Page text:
On top of the millions of dollars the Angora fire already has cost in terms of lost homes and suppression of the blaze, federal experts say it will take another $2.2 million to begin rehabilitation efforts.
The Forest Service report said the blaze at the south end of Lake Tahoe could pose significant and lasting effects for the lake.
"It cannot be overstated that Lake Tahoe is a significant water of national and even international recognition," the report said. "The effects of ash and sediment delivery to Lake Tahoe from the Angora Fire, while not chronic, will nonetheless be a cumulative effect in a situation in which there is a substantial concern over a treasured resource."
Sparked June 24 by an illegal campfire, the Angora Fire raged through 3,100 acres south of South Lake Tahoe and east of Fallen Leaf Lake. It destroyed more than 200 homes in the first day but burned for more than a week.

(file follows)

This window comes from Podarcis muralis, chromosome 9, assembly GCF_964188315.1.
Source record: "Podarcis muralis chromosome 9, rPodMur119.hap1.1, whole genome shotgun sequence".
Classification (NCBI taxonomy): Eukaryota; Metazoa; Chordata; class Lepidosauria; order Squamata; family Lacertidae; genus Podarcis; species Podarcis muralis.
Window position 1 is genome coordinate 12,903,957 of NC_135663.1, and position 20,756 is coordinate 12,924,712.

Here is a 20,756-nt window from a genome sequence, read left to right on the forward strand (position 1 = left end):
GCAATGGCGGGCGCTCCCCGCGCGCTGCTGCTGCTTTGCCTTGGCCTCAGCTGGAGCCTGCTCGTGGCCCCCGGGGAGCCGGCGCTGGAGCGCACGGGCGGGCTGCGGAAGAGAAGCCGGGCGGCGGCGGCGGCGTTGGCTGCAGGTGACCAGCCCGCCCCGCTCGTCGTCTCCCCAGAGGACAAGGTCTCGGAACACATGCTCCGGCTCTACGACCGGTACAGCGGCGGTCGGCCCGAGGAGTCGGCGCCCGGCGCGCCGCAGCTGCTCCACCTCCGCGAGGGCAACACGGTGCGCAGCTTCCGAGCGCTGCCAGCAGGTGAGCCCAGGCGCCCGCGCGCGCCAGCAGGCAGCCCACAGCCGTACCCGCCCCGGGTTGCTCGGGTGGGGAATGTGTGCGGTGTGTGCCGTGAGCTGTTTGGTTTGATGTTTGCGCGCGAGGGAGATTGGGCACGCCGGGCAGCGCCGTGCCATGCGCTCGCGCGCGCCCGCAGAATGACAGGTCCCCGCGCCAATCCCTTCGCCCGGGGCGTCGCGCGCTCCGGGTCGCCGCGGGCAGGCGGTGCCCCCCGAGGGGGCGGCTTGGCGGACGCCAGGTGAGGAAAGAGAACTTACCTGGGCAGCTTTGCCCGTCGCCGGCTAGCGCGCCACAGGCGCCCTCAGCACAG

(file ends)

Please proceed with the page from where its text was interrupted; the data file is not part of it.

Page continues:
An army of firefighters descended on Tahoe, containing the blaze
on July 2. The cost of suppressing the fire was $12.1 million.
The report predicts a high probability that the first significant rain event will cause a high concentration of ash to be carried into the Upper Truckee River, Lake Tahoe's largest tributary. The team also predicts much of the residential property affected by the fire will be susceptible to post-fire threats.
To help reduce runoff-related sediment problems, the team recommends hydromulch seeding by helicopter, which lays down a
carpet of mulch and seeds. Aerial seeding represents the bulk of emergency restoration costs at a cost of more than $1.5 million.
The team's rehabilitation recommendations precede longer-term measures needed to fully restore the landscape charred by the Angora Fire.
(Copyright 2007 by The Associated Press. All Rights Reserved.)